World Health Organisation: change and progressBMJ 1995; 310 doi: https://doi.org/10.1136/bmj.310.6993.1518 (Published 10 June 1995) Cite this as: BMJ 1995;310:1518
- Ilona Kickbusch, director of health promotion, education, and communicationa
- a World Health Organisation, CH-1211 Geneva 27, Switzerland
- Accepted 17 May 1995
As it nears its 50th anniversary, the World Health Organisation today is being subjected to closer scrutiny than at any other stage of its history. In a world that has changed immeasurably since the late 1940s, WHO's role as the leading international health agency is more important than ever. The organisation now must show itself fit and ready to confront new, bigger, and more complex challenges of global health.
Inevitably, at a time when the United Nations system as a whole is under close and often hostile examination, WHO—as a UN specialised agency with a particularly high profile—is taking its share of criticism. The challenge is enormous.
“The World Health Organization's half century amelioration of suffering stands out as a singular achievement in international cooperation. Nevertheless, innumerable health problems, inadequately addressed by the international community, remain and stand as testimony to WHO's limitations and unrealistic goals. The Organisation's ability to adjust to these challenges in the next few years will determine the role it will play in solving global health problems in the future. The future direction and role of WHO are attracting more interest, and debate continues over how best to approach reform.” This is an excerpt from an article by John W Peabody that appeared recently in Social Science and Medicine1 and which attempts to address the many difficulties facing WHO and its strengths and weaknesses. Unfortunately, the same cannot be said for the BMJ's recent series of articles on the organisation by Fiona Godlee, which makes little attempt to grasp the real issues at stake. The many mistakes in the series could be excused, but from beginning to end there has been little trace of fairmindedness. The result is unworthy of the BMJ.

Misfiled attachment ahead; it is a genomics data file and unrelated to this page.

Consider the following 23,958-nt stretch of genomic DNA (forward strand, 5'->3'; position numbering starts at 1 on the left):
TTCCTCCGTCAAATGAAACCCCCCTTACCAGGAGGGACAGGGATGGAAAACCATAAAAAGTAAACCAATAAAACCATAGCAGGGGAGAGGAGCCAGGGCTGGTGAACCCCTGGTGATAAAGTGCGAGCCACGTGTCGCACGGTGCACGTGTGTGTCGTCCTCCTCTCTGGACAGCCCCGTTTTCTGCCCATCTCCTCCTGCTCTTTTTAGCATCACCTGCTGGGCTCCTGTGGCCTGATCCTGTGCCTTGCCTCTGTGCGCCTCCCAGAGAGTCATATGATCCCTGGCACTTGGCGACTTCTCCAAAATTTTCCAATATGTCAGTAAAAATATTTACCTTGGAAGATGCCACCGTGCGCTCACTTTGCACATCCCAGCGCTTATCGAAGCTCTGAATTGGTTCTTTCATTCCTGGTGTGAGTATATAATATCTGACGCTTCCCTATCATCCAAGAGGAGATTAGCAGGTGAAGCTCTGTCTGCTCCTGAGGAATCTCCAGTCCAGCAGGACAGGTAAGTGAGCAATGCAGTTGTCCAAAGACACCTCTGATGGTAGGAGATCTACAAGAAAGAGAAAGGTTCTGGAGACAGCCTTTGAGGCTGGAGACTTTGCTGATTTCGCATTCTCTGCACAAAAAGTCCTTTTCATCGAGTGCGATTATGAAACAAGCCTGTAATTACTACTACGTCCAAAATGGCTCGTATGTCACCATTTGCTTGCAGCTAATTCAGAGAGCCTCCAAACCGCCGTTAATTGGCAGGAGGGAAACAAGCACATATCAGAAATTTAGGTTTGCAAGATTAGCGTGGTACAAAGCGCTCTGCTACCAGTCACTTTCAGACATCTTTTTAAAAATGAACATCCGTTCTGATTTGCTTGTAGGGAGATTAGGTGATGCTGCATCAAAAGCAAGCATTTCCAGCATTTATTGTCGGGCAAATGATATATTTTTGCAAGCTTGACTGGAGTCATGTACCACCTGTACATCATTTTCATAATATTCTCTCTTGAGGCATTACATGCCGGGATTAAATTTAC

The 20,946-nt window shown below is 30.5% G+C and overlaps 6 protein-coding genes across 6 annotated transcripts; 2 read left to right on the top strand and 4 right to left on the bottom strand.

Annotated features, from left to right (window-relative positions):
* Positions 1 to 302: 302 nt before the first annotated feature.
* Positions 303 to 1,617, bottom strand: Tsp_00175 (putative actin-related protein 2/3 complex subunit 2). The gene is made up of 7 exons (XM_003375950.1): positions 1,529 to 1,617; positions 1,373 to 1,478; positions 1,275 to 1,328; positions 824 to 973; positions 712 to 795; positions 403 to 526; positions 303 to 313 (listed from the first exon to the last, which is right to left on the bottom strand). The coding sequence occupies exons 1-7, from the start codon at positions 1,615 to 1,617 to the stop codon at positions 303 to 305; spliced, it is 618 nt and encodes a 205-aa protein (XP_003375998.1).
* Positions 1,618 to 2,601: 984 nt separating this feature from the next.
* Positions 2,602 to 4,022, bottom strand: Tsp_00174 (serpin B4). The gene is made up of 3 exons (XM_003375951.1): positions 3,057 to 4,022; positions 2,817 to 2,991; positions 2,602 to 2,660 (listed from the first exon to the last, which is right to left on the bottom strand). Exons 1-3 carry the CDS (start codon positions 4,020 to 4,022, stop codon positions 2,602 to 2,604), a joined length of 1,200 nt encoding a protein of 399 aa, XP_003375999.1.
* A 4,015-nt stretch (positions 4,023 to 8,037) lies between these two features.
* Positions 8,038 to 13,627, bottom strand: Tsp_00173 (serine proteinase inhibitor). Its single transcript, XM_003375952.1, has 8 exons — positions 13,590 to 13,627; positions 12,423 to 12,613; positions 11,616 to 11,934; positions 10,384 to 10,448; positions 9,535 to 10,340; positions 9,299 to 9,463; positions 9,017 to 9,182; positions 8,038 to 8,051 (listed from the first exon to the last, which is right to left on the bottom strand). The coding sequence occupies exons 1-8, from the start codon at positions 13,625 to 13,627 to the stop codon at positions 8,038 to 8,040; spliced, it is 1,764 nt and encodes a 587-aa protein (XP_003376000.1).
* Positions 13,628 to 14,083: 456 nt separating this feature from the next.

We were left with the uneasy feeling of a hidden agenda, particularly after …